- - Monday, January 5, 2015


Little Jimmy Dickens was a Grand Ole Opry superstar for more than 60 years, but it was Brad Paisley who supersized the career of the 4-foot-11-inch tall star who died Jan. 2 at age 95.

Mr. Paisley would likely disagree with that sentiment. Fair enough. The much-loved and lauded Mr. Dickens, who was inducted into the Opry in 1948 by the “King of Country Music” Roy Acuff, became a true country superstar who recorded more than 200 songs and routinely played more than 300 shows a year, long before Mr. Paisley’s 1972 birth. Industry officials gave him honors — including a 1983 induction into the Country Music Hall of Fame — and country stars celebrated him in song such as on the 1964 tribute album ‘George Jones Sings Like the Dickens!’

But it was Mr. Dickens personal life, not his professional recognition, which seemingly won Mr. Paisley’s respect.

“Why was he my hero? Jimmy made more out of his time on earth than anyone I’ve ever known; an incredible life in every measurable way,” Mr. Paisley said in a written statement following the announcement of Mr. Dickens‘ death. “Longevity? Yes, practically unheard of. Faith? Totally and wholeheartedly. Humor? There was no one funnier, or with a better sense of it. A true entertainer? The best I’ve ever seen. Charm? Unmatched. Love? This was a big one. I think he loved everyone he ever met, and if not, he never let it be known. More importantly, I think everyone who ever met him loved him instantly and forever. Romance? He and [his wife] Mona had the most romantic story I’ve ever heard. Check it out sometime. Friendship? Well I can honestly say he was the best friend any human being could ask for. Bar none.”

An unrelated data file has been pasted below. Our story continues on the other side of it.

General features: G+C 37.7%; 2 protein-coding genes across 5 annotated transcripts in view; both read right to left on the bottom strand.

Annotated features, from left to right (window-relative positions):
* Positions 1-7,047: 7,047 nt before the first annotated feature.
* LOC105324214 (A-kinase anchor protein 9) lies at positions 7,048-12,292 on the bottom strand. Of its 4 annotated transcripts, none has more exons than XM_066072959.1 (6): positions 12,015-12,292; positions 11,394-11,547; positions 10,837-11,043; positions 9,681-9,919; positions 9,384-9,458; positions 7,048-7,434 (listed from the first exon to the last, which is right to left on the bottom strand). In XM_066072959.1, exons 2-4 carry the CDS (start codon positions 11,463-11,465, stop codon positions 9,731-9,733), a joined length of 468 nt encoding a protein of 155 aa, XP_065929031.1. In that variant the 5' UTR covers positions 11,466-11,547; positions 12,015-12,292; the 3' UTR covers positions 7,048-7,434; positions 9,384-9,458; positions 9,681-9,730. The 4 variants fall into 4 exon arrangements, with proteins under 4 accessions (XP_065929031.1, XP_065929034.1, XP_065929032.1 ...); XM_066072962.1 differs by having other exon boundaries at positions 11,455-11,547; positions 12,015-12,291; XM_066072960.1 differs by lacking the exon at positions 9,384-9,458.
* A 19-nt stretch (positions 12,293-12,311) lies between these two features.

And Mr. Paisley returned that love and friendship.

It’s a cruel truth that today’s superstars are often forgotten tomorrow. We could list myriad examples, but that just seems unnecessarily callous.

The point is that just as Brad Paisley guitar slinger morphed into Brad Paisley superstar — sometime around the release of his 2003 “Mud on the Tires” album — he used his celebrity to underscore why his growing legion of fans should not overlook his fellow West Virginian.

He did it subtly about 10 years ago when he played what’s now Jiffy Lube Live in Bristow, Virginia. As cowboy hat wearing fans wicking sweat from their faces jubilantly sang along to ‘“Whiskey Lullaby,” “Celebrity” and other now-hit songs, snippets of videos featuring Mr. Dickens and other Grand Ole Opry stars flashed on a giant screen behind Mr. Paisley and his band.

Perhaps it’s wishful thinking but a wave of nostalgia — akin to the feeling of camaraderie that blankets crowds when they hear “The Star Spangled Banner” before sporting events — seemed to envelope the crowd as the Opry legend spoke from the screen.

And then, there he was in person, standing on the stage not far from Mr. Paisley, the rhinestones on his suit catching the gleam of the spotlights.

It’s difficult to remember what song Mr. Paisley and Mr. Dickens performed that night. Indelibly etched is the look of pure joy on Mr. Paisley’s face as the crowd’s roar welcomed the man he calls “my hero.”

Many country musicians and fans loved and admired Mr. Dickens. You’ve likely read many of their statements since the announcement of Mr. Dickens‘ death. And you’ll hear many more during Wednesday’s visitation at Woodlawn Rosech Patton in Nashville and Thursday’s Celebration of Life Service fittingly planned to be held at the Grand Ole Opry House. Watch for crowds, tributes and tears.

But we bet Mr. Dickens is smiling down from Hillbilly Heaven, urging fans to pay special attention to Mr. Paisley’s advice on how best to remember him.

“Do not mourn Little Jim. Celebrate him. Relive and share the memories. Aspire to be like him. And above all, laugh at the punch lines, the craziness, and the way he so gracefully made this planet a funnier, better, richer place while he was alive. And in doing so, he will continue to for years to come.”

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